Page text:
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Tanya Grassi
Med J Aust 2008; 189 (7): . || doi: 10.5694/j.1326-5377.2008.tb02093.x
Published online: 6 October 2008

Low back pain is common, can be difficult to treat and causes significant morbidity, particularly when it becomes chronic. The Alexander technique aims to develop skills that help people avoid poor habits which affect postural tone and neuromuscular coordination. Promisingly, the technique appears to be effective in treating patients with low back pain, according to the results of a UK randomised controlled trial. A total of 579 patients with chronic recurrent low back pain were randomly assigned to groups receiving either normal care, massage, or six or 24 Alexander technique lessons from registered teachers. After the lessons, half of each intervention group received a prescription for exercise by a doctor, with behavioural counselling from a nurse. The outcome measure was based on a score measuring impairment by pain. Either six or 24 lessons in the Alexander technique and prescription of exercise remained effective at 1 year, but massage did not show long-term benefit. The authors suggest that the technique may limit muscle spasm, strengthen postural muscles, and improve coordination and flexibility, thus leading to a reduction in back pain.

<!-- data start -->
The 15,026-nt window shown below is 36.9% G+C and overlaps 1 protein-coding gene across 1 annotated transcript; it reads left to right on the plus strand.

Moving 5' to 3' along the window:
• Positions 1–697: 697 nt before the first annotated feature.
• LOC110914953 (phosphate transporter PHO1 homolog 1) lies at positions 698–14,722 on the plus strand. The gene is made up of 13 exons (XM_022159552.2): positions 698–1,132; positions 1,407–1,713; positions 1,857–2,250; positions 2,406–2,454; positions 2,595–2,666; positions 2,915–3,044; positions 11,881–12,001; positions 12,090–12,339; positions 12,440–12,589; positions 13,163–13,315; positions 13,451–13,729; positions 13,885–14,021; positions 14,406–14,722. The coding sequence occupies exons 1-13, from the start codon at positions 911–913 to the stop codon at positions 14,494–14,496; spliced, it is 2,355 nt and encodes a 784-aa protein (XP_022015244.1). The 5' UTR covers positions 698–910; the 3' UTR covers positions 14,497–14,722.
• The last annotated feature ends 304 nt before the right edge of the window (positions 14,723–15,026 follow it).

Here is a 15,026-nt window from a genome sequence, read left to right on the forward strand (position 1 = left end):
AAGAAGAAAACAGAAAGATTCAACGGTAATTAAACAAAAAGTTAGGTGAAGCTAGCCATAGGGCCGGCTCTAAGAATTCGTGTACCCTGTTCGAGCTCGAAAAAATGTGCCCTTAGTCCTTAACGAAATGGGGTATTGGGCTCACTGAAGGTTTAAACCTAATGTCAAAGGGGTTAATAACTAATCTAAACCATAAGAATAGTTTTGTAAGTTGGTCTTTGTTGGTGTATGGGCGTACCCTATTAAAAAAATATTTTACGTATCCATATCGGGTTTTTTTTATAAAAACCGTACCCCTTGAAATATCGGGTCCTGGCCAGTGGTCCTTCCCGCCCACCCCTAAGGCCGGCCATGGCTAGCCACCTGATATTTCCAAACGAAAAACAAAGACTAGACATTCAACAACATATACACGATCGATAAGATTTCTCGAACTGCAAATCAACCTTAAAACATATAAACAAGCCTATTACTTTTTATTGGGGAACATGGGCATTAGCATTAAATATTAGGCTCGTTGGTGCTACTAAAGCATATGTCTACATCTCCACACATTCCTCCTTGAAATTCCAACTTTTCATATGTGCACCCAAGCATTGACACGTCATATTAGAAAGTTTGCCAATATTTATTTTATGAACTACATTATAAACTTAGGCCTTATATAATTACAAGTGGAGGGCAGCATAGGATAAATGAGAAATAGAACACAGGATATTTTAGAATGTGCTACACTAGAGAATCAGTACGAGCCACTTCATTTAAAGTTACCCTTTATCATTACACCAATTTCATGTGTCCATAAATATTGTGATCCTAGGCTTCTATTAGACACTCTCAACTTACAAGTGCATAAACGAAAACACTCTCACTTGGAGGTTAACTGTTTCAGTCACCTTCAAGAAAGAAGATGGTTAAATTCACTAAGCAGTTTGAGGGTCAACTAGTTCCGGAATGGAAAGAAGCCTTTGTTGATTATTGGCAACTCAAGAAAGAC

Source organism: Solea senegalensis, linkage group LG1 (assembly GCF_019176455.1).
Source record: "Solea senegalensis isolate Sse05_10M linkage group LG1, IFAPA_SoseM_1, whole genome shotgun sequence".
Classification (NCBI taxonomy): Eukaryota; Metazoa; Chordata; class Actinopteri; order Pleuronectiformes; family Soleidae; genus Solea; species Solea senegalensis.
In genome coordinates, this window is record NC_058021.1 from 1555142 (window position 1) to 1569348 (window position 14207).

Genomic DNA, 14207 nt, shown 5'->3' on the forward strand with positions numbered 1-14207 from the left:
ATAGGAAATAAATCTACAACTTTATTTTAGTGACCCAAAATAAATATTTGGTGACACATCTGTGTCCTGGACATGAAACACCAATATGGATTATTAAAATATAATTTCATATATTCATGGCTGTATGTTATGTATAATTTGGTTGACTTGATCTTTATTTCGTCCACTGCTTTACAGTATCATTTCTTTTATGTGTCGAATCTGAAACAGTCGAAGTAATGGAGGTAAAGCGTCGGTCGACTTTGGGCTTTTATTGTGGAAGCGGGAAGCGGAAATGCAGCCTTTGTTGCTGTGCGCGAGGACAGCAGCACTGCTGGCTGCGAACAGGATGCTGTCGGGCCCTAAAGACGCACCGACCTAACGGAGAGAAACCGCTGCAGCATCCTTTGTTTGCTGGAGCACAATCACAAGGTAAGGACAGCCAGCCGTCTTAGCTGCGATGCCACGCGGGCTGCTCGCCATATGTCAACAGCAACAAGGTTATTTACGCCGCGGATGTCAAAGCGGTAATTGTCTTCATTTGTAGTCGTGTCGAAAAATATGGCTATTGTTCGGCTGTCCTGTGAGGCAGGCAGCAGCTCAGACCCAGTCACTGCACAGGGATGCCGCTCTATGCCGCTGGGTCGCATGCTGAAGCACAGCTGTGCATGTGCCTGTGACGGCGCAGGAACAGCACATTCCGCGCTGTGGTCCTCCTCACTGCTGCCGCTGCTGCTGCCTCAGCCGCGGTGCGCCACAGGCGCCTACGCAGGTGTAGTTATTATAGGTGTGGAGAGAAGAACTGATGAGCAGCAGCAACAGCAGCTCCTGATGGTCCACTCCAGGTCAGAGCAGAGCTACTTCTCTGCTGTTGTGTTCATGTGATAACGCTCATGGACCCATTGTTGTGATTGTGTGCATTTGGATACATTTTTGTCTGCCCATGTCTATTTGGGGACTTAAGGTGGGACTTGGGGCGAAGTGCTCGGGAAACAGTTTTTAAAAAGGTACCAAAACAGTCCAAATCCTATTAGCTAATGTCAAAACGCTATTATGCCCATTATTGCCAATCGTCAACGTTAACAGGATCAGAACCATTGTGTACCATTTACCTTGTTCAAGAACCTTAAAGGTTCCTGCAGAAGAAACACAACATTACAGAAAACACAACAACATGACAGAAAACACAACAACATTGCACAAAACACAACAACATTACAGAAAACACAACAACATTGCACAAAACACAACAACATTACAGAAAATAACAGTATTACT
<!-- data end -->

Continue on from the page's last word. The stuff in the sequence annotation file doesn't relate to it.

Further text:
• Tanya Grassi



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